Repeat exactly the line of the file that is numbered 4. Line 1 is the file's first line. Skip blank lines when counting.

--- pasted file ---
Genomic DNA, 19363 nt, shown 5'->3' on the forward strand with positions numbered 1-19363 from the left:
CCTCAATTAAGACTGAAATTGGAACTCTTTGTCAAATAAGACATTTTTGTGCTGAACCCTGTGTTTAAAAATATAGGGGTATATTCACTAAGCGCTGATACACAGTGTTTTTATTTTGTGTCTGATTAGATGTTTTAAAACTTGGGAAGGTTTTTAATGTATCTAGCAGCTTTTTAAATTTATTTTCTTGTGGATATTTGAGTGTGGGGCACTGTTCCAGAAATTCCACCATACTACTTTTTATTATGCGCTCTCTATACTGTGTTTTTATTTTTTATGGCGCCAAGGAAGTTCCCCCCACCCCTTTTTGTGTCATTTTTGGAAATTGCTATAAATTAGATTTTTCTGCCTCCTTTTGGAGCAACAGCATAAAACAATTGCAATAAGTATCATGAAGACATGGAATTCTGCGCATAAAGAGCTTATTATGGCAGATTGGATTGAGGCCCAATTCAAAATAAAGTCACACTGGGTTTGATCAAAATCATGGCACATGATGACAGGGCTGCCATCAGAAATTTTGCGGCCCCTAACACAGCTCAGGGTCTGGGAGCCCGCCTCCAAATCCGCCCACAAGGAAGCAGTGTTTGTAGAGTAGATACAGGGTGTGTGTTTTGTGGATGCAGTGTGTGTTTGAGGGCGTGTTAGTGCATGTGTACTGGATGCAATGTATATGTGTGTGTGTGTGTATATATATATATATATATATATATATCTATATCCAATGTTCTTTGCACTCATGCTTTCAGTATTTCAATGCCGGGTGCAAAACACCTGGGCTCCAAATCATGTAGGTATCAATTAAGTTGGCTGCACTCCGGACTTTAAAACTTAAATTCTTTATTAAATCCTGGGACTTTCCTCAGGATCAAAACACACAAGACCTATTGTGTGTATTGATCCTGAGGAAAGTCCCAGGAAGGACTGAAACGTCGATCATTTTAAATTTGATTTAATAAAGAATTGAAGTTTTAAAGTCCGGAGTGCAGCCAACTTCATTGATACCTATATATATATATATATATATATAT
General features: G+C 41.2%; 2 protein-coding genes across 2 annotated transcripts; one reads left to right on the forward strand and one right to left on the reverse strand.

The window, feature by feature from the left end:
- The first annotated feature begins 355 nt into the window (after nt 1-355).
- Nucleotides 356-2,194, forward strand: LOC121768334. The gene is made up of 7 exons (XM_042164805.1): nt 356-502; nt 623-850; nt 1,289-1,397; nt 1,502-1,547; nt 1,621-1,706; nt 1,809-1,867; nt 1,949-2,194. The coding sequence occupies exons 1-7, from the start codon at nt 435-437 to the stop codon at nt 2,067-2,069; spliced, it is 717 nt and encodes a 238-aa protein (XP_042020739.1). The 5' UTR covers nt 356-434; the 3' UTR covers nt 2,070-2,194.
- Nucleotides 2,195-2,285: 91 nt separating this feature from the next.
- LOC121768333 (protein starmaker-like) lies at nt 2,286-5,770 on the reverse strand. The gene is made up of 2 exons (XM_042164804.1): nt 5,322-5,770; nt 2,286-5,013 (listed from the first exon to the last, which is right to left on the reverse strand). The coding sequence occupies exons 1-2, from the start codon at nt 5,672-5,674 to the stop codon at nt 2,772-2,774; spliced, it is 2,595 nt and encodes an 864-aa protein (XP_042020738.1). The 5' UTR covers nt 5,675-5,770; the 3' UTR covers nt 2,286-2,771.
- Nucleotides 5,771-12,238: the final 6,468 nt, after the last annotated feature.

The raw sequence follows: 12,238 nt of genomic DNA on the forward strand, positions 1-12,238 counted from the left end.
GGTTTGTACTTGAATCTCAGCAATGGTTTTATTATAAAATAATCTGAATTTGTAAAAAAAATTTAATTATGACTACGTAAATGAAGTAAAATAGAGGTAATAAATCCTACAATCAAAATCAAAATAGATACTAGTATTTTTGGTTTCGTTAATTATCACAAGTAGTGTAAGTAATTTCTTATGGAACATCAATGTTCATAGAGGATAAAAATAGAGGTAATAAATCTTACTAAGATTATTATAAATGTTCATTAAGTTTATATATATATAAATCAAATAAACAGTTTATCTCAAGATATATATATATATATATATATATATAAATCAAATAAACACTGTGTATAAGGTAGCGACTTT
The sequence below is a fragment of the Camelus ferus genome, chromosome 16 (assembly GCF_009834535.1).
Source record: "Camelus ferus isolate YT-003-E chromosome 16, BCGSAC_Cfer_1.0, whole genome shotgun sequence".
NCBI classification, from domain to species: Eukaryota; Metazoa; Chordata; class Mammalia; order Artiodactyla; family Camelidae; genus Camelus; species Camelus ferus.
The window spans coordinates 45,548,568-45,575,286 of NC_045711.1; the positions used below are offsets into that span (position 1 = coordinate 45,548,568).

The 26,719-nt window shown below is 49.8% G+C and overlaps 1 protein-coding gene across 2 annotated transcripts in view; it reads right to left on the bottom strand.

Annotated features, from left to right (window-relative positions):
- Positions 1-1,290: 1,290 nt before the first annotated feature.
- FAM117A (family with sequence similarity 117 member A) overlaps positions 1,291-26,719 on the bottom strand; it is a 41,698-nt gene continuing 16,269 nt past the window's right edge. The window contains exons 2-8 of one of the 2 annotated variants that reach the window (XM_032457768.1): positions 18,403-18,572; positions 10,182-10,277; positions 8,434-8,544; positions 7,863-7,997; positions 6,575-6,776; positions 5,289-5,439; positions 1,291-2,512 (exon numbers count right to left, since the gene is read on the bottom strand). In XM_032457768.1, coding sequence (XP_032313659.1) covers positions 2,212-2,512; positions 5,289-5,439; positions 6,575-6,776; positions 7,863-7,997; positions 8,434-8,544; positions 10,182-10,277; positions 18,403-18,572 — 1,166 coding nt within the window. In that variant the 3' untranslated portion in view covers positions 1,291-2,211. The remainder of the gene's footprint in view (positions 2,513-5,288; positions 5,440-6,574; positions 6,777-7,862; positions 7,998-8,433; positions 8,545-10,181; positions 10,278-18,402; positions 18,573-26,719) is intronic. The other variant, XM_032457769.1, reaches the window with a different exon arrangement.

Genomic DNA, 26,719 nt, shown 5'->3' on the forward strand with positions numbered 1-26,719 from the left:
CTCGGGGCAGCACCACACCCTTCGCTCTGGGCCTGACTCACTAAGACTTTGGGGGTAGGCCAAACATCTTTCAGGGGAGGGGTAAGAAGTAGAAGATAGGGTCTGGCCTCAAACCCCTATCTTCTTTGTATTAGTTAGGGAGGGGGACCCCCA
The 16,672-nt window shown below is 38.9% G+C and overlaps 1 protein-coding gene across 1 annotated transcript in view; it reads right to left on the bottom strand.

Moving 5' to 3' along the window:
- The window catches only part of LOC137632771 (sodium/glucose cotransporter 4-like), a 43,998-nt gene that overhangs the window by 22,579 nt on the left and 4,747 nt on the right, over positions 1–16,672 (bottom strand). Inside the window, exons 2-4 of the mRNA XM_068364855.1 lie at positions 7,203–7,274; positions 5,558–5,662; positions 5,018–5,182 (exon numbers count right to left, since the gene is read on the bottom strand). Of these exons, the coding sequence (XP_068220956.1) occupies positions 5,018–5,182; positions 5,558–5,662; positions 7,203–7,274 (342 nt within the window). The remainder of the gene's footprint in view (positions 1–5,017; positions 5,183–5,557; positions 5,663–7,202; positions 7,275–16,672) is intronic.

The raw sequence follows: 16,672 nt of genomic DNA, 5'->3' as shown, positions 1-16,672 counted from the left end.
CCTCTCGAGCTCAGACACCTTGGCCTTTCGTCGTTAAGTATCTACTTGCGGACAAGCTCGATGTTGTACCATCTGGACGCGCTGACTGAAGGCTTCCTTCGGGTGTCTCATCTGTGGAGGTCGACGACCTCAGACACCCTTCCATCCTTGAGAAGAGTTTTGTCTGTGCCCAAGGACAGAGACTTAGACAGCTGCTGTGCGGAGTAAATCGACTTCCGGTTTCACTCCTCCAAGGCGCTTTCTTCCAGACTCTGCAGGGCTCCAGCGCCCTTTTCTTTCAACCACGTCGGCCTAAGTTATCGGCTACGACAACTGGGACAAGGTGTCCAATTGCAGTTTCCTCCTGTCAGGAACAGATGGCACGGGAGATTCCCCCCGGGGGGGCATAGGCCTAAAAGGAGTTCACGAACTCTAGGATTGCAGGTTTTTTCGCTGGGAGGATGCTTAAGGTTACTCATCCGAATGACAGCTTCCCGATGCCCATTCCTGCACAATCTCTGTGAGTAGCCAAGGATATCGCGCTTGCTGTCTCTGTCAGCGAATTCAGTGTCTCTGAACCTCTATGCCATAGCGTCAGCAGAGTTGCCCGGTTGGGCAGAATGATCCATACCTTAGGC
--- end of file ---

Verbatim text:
The window, feature by feature from the left end: